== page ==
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Bottle of stevia extract sitting on a window sill

Homemade Stevia Extract

Making your own stevia extract couldn’t be easier. But first you need a stevia plant. I’ve heard you can buy the leaves in some specialty stores, but have yet to see them. I’d love to hear from you if you’ve seen them out there. As a note, some people use both the leaves and stems, but I feel the stems add to the bitter aftertaste. I strongly recommend only using the leaves.
Course Condiment
Cuisine American
Keyword homemade stevia extract, how to make stevia extract, make my own stevia
Prep Time 10 minutes
Cook Time 1 day 6 hours
Total Time 1 day 6 hours 10 minutes
Yield 1 bottle
Calories 10 kcal
Author Susan Pridmore


  • Enough stevia leaves to fill a jar don’t pack them too tightly, but they should be scrunched in
  • Enough vodka to cover the leaves


  1. Wash the leaves, dry them, and stuff them into a clean jar. Fill the jar, loosely packing the leaves. The more leaves you have, the less time it will take to infuse the liquid.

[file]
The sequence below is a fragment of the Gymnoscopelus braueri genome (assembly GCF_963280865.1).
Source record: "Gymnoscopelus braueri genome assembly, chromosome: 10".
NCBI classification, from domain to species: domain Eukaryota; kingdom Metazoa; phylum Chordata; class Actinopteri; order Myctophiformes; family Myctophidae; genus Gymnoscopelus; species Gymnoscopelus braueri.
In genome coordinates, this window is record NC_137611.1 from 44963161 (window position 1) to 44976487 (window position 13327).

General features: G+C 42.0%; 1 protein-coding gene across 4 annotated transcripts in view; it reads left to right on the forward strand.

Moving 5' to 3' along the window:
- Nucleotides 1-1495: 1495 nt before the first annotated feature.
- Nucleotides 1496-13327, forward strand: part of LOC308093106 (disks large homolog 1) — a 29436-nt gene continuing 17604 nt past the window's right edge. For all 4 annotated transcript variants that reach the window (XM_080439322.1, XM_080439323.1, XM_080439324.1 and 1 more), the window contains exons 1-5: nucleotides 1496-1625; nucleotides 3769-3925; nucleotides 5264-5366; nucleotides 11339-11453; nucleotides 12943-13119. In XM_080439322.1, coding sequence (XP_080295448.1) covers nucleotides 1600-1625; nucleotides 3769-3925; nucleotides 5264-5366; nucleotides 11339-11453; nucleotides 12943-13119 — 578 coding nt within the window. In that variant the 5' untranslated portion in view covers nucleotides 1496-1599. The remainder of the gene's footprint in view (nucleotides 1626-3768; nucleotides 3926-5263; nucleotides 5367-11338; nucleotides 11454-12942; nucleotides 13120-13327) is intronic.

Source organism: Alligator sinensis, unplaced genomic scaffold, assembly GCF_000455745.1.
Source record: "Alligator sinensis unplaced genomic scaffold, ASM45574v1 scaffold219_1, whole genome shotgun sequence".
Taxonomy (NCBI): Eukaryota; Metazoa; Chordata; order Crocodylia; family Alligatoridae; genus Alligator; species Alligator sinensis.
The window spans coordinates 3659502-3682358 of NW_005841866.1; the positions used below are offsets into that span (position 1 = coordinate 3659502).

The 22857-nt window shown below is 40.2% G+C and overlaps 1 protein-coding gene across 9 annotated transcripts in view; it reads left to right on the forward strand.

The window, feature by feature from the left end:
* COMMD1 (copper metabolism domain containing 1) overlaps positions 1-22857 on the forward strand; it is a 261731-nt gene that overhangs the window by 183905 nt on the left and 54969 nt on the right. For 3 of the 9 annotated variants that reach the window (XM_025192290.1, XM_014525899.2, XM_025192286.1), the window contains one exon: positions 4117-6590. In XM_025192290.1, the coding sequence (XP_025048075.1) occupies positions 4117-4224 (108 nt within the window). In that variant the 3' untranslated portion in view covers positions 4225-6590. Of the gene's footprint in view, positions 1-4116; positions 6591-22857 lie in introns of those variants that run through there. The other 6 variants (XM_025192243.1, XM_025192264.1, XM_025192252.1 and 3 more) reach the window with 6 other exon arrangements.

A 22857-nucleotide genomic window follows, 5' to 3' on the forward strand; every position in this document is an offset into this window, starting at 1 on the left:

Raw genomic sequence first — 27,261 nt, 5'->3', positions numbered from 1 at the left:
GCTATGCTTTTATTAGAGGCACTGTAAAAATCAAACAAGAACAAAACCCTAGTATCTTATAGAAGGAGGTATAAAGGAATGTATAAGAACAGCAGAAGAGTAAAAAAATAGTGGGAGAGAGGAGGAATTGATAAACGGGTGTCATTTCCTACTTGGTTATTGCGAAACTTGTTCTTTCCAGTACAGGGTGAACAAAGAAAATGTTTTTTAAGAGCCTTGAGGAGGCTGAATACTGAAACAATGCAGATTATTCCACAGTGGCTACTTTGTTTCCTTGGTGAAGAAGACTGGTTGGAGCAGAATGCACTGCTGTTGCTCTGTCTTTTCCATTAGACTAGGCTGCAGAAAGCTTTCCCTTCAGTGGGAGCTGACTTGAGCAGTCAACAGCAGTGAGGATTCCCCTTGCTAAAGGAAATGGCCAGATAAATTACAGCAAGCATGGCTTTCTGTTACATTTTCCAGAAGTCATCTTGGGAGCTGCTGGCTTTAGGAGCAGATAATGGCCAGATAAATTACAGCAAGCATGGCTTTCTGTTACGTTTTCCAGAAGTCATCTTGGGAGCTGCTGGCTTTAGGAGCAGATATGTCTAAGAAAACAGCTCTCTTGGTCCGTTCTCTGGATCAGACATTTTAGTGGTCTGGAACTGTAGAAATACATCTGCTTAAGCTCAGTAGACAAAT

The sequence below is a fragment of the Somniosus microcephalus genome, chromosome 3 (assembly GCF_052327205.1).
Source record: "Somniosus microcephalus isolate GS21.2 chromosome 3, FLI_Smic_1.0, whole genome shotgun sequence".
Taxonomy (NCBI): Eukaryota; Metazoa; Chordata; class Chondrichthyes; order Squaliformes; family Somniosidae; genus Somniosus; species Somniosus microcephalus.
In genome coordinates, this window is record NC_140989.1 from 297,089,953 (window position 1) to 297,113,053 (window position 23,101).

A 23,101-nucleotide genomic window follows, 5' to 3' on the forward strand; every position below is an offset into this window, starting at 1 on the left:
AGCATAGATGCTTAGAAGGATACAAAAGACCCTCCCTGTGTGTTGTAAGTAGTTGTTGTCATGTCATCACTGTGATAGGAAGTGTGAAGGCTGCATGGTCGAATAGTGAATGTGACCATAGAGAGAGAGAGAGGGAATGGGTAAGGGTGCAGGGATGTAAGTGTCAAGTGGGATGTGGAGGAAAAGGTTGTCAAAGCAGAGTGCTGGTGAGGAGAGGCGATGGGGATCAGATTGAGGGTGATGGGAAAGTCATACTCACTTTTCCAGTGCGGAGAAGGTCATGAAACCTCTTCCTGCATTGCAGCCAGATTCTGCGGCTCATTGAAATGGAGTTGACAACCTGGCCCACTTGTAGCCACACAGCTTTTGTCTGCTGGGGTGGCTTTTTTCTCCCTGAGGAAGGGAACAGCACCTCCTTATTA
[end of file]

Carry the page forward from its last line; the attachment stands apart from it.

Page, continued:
2. Pour enough vodka into the jar to completely cover the leaves. Vodka is commonly used for many extracts because of its neutral flavor. Place a lid on the jar and set it on the counter for at least 24 hours. Test the liquid for sweetness. You’ll taste alcohol too, but just focus on the sweetness level. Continue to steep the leaves until you reach the amount of sweetness you want, but don’t go past 48 hours. Longer than 48 hours results in a dominant bitter flavor. I steep my leaves for 30 - 36 hours.
  3. Place four layers of cheesecloth or a couple of coffee filters over the jar and strain the liquid into a small pot on the stove. Discard the leaves.
  4. Warm the liquid over medium-low heat, being careful not to bring it to a boil. I keep it at barely a simmer with an occasional bubble or two. You’ll notice the alcohol burning off right away. Continue heating the liquid for 30 minutes. The extract will darken to pale amber, and dark particles will be apparent.
  5. Strain the liquid again and pour into a small jar. The extract can be refrigerated for up to three months, so be sure to label the jar.